I want to share an update on a trip that I made to the Navajo Area IHS at the end of May.  During my trip, I visited the Navajo Area Office and Emergency Command Center in Window Rock, Arizona.  I met with Navajo Nation President Jonathan Nez and joined him in the Navajo Nation’s virtual town hall meeting on COVID-19.  I am grateful for the strong leadership displayed by our tribal partners in working alongside federal and state partners to ensure the safety and well-being of American Indian and Alaska Native communities.  I observed powerful and uplifting examples of collaboration during my visits to the Gallup Indian Medical Center, the Shiprock-Northern Navajo Medical Center, and the Crownpoint Health Care Facility.  I would like to thank our entire Navajo Area IHS team for their continued dedication to our patients.  I also want to acknowledge the rest of our IHS team, including those on the front lines, and others in supportive roles that have demonstrated profound commitment to raising the physical, mental, social, and spiritual health of American Indians and Alaska Natives to the highest level during this unprecedented time.  I am extremely proud of their hard work to combat COVID-19, and I consider myself fortunate to work alongside a truly talented and dedicated team. 

S. 3650, Coverage for the Urban Indian Health Providers Act

This bill would amend the Indian Health Care Improvement Act (IHCIA) to extend Federal Tort Claims Act (FTCA) coverage to UIOs as coverage is currently authorized for Indian Self-Determination and Education Assistance Act (ISDEAA) contractors.

Congress must specifically authorize, in statute, the extension of federal tort coverage to certain groups or individuals.  Currently, Federal law extends FTCA coverage to ISDEAA contractors’ employees and personal services contractors [25 U.S.C. § 5321(d)].  Federal law does not provide tort liability coverage for injuries to Urban American Indian and Alaska Native patients that result from the negligent acts of employees at UIOs providing health and medical services pursuant to a contract with or a grant from the IHS.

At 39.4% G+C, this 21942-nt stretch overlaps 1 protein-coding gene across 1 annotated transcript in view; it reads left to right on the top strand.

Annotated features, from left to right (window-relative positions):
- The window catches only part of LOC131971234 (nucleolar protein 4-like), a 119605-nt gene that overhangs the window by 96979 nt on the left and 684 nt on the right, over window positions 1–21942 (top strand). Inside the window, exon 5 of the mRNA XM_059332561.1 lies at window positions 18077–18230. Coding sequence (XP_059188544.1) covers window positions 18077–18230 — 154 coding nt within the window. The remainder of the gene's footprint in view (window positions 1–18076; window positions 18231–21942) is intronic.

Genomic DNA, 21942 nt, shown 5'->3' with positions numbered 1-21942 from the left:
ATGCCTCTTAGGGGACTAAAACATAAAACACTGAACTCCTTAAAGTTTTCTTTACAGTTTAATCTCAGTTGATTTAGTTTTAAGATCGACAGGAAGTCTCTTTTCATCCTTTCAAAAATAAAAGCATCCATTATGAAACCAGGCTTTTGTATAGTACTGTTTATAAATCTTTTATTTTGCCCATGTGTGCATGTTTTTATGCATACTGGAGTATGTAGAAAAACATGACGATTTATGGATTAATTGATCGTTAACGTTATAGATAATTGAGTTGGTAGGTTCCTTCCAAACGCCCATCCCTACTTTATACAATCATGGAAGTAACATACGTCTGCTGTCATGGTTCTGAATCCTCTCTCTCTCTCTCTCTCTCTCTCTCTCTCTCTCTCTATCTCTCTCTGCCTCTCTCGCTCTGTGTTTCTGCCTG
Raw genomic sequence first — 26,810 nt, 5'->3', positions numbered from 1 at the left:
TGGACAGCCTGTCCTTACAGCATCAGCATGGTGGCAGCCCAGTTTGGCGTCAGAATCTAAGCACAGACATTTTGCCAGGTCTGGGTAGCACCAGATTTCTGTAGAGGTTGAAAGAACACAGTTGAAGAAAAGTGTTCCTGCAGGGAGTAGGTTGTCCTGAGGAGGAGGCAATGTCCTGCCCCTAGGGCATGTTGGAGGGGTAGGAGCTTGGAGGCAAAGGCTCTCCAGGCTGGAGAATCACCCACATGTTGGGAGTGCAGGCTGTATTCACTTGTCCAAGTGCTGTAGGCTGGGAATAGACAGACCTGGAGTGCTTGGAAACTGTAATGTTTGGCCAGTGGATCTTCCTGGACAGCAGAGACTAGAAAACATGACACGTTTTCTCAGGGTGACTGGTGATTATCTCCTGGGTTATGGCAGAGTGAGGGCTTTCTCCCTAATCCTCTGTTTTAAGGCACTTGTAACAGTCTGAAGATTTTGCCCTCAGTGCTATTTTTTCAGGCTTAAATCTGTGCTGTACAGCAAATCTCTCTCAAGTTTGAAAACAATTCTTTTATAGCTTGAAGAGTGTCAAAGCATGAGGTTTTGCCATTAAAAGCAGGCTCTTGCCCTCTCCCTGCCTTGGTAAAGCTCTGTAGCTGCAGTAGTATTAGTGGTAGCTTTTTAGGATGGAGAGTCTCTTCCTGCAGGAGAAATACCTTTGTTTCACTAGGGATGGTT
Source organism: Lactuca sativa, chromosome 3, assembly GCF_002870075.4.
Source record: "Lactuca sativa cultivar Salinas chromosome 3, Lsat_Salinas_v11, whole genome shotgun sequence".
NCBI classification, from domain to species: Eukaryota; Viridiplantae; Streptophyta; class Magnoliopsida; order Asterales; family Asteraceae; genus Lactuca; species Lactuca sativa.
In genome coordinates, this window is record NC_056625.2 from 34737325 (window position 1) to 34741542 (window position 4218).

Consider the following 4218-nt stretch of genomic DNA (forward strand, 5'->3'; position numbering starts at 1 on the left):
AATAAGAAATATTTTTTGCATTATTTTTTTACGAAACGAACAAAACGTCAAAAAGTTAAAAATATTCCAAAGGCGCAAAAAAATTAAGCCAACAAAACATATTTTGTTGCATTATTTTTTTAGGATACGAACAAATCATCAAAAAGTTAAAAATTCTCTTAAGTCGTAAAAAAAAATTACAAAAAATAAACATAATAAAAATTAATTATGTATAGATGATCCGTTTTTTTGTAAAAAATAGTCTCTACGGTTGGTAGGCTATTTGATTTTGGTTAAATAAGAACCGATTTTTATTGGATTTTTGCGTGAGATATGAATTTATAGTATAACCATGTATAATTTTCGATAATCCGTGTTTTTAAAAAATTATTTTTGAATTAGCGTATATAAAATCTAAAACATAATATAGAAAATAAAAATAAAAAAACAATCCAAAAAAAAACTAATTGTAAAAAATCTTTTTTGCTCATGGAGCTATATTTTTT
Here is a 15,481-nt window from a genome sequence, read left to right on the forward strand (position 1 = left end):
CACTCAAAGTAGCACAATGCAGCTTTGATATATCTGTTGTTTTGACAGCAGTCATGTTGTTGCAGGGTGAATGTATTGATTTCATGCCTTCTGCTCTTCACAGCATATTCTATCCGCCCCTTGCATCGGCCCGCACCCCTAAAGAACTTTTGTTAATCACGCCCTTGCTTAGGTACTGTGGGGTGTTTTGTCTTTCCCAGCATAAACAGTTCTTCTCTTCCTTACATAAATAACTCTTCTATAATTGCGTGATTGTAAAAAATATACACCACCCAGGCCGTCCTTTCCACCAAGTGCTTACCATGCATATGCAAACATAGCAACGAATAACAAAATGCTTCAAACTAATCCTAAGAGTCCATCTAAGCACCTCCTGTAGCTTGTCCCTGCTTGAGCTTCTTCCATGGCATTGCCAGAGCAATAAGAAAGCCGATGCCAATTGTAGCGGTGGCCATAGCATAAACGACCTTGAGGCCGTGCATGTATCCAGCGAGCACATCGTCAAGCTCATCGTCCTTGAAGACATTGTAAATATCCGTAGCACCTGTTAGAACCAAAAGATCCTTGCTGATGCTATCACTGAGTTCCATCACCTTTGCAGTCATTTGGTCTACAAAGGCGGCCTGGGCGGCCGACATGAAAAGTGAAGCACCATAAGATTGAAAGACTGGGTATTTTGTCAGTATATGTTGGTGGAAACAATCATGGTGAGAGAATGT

The IHS enters into limited, competing contracts and grants with 41 501(c)(3) non-profit organizations to provide health care and referral services for Urban Indians throughout the United States.  In calendar year 2017, 35 UIOs provided 653,614 health care visits for 75,194 American Indians and Alaska Natives, who do not have access to the resources offered through IHS or tribally operated health care facilities because they do not live on or near a reservation.

UIOs are purchasing liability insurance with resources that could be better utilized to expand services available to Urban American Indian and Alaska Native patients.  The rising cost of liability insurance and the general cost of providing health care services adversely impact the ability of UIOs to provide needed services.  As a result, certain kinds of staff and health services, such as dental services, have been substantially reduced or eliminated.  UIOs are an integral part of the IHS health care system.  They provide high quality, culturally relevant health care services and are often the only health care providers readily accessible to Urban American Indian and Alaska Native patients.

IHS endorses the policy to extend FTCA coverage to UIOs, which is consistent with the FY 2021 Budget request. However, IHS prefers formulating the coverage extension as part of the statutory section in the Public Health Service Act where the other various similar extensions are located.

Thank you again for the opportunity to speak with you today. 

Content created by Assistant Secretary for Legislation (ASL)
Content last reviewed on October 22, 2020